Rousseau’s famous saying: “Man is born free, but everywhere is in chains”, framed the ideological background to wholesale revolution, and Robespierre became one of his instruments, taking Rousseau’s abstract thoughts and forging them into revolutionary policy.

At the age of 23, after graduating from Louis-le-Grand with a law degree, Robespierre returned to Arras to build a legal practice: over the next decade much of his father’s debt had to be repaid. Developing a reputation as a “modern thinker” and champion of the underdog, he was appointed as one of five judges to the Bishop’s Court.

In one case, he was obliged to sentence a murderer to death. At this time, “death” meant being publicly battered on a wheel, then hanged. According to his sister Charlotte, Robespierre agonised over the decision. He could not eat or sleep, and became ill as judgement was to be passed. Nevertheless, his name was on the death certificate.

The Monarchy cracks

In 1789 Louis XVI summoned the Estates General because the creaking feudal economy was broke and could no longer cope on loans. This was a drastic move, because it involved the coming together, for the first time since 1614, of France’s three feudal Estates: Clergy (1st Estate, with 302 delegates); Nobility (2nd Estate, 289 delegates) and the Rest – bourgeois, “professionals”, artisans, shopkeepers, peasants, 95 percent of the population (3rd Estate, 576 delegates).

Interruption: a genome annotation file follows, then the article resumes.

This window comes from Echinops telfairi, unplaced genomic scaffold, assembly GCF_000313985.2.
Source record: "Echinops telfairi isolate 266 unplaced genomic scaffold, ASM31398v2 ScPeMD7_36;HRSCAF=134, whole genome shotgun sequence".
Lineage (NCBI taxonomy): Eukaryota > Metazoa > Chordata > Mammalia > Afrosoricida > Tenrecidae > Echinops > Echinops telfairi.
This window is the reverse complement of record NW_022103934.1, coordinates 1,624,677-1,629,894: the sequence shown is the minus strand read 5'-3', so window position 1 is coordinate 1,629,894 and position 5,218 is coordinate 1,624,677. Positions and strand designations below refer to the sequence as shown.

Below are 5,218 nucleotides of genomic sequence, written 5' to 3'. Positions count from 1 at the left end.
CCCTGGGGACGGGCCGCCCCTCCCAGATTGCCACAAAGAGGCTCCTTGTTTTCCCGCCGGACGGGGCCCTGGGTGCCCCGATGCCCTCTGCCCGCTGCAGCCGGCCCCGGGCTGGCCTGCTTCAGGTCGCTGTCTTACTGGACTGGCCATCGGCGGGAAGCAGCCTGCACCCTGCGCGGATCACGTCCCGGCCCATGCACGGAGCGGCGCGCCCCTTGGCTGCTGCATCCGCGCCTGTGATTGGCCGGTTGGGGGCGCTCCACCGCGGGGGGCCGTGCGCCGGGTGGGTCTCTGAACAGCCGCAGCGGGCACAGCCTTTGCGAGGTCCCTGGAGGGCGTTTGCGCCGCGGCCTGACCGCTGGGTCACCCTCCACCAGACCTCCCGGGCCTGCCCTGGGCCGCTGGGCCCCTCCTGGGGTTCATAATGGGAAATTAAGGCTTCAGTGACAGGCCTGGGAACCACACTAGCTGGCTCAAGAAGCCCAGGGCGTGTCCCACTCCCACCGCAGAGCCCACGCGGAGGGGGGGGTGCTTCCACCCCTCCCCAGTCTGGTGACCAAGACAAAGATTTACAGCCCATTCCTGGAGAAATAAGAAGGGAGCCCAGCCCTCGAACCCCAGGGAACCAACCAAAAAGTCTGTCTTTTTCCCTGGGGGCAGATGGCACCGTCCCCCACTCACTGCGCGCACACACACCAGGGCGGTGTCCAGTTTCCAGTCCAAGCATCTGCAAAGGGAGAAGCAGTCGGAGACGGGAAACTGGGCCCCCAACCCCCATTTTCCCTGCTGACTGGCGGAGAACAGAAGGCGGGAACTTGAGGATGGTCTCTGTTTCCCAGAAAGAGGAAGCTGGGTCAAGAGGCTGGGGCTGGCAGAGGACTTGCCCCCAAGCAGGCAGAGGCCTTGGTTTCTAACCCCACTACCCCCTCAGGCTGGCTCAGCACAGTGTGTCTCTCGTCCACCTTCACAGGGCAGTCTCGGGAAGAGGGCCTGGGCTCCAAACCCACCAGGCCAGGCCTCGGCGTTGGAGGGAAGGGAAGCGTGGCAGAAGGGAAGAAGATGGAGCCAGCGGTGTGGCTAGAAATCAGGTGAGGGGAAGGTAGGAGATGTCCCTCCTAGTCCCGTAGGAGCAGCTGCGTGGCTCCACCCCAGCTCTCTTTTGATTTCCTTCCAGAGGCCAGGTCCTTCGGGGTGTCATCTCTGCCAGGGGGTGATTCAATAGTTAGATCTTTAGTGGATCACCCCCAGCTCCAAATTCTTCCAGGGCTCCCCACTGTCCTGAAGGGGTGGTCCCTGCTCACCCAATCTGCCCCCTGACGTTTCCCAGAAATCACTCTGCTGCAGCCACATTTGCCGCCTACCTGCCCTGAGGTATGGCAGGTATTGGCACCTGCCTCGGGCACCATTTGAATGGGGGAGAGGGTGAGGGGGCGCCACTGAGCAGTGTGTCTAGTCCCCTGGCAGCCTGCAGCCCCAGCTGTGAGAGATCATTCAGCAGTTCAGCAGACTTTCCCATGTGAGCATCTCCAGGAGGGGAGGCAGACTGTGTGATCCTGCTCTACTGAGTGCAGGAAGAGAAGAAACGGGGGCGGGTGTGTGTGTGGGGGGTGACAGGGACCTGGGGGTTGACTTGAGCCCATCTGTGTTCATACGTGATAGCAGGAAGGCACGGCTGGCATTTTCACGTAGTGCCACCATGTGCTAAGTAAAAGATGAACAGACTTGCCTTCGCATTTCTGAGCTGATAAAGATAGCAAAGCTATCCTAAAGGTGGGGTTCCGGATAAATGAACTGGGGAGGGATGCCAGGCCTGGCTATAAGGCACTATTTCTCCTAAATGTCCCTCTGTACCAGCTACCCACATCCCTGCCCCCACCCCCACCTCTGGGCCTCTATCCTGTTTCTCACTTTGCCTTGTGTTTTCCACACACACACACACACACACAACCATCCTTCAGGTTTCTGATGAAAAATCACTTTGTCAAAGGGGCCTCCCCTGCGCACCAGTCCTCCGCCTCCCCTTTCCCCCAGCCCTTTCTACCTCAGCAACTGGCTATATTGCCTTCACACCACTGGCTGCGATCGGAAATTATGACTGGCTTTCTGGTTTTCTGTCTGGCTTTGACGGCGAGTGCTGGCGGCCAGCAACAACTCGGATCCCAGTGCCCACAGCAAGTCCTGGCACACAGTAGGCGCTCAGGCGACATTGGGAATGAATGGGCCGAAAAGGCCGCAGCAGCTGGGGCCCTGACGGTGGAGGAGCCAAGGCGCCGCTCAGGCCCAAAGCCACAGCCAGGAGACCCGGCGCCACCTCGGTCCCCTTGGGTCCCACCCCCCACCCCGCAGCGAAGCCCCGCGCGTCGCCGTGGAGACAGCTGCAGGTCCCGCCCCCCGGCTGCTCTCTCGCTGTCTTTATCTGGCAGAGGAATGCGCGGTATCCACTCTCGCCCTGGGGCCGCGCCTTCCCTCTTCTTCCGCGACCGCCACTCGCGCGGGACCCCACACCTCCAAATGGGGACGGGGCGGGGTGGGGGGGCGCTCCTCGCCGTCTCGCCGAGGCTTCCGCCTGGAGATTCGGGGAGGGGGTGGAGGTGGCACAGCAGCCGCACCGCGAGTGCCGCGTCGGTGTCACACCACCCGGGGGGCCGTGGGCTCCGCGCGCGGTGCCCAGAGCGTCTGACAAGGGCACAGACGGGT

Robespierre campaigned hard to get elected, which wasn’t easy because it was a collegiate system, where assemblies for a town would elect delegates, who would then join other town delegates to elect regional delegates and so on.

He made it, and along with 1,167 other delegates from across France, came to represent the city of Arras at Versailles, the sumptuous “palace city” of the King, some 15 kilometres south west of the walls of Paris.

Robespierre went largely unnoticed during the early convulsions of revolt. More illustrious figures such as Necker, Mirabeau, Lafayette, Abbe Sieyes and Bailly stood out as first the 3rd Estate took the Tennis Court Oath to remain together, then demanded to be the National Assembly of France, and finally challenged the authority of the King to become the constitution-makers of a new state.

When Royal troops began to be assembled outside Paris, the people of the city stormed the Bastille prison-fortress and formed their own National Guard. The King was thus warned to keep his military out of the capital.

Later, a crowd of irate and radical women marched to Versailles with a cannon and insisted the royal family and the National Assembly come to Paris, where they could be observed and the foundling democracy could remain under the watchful eye of the people.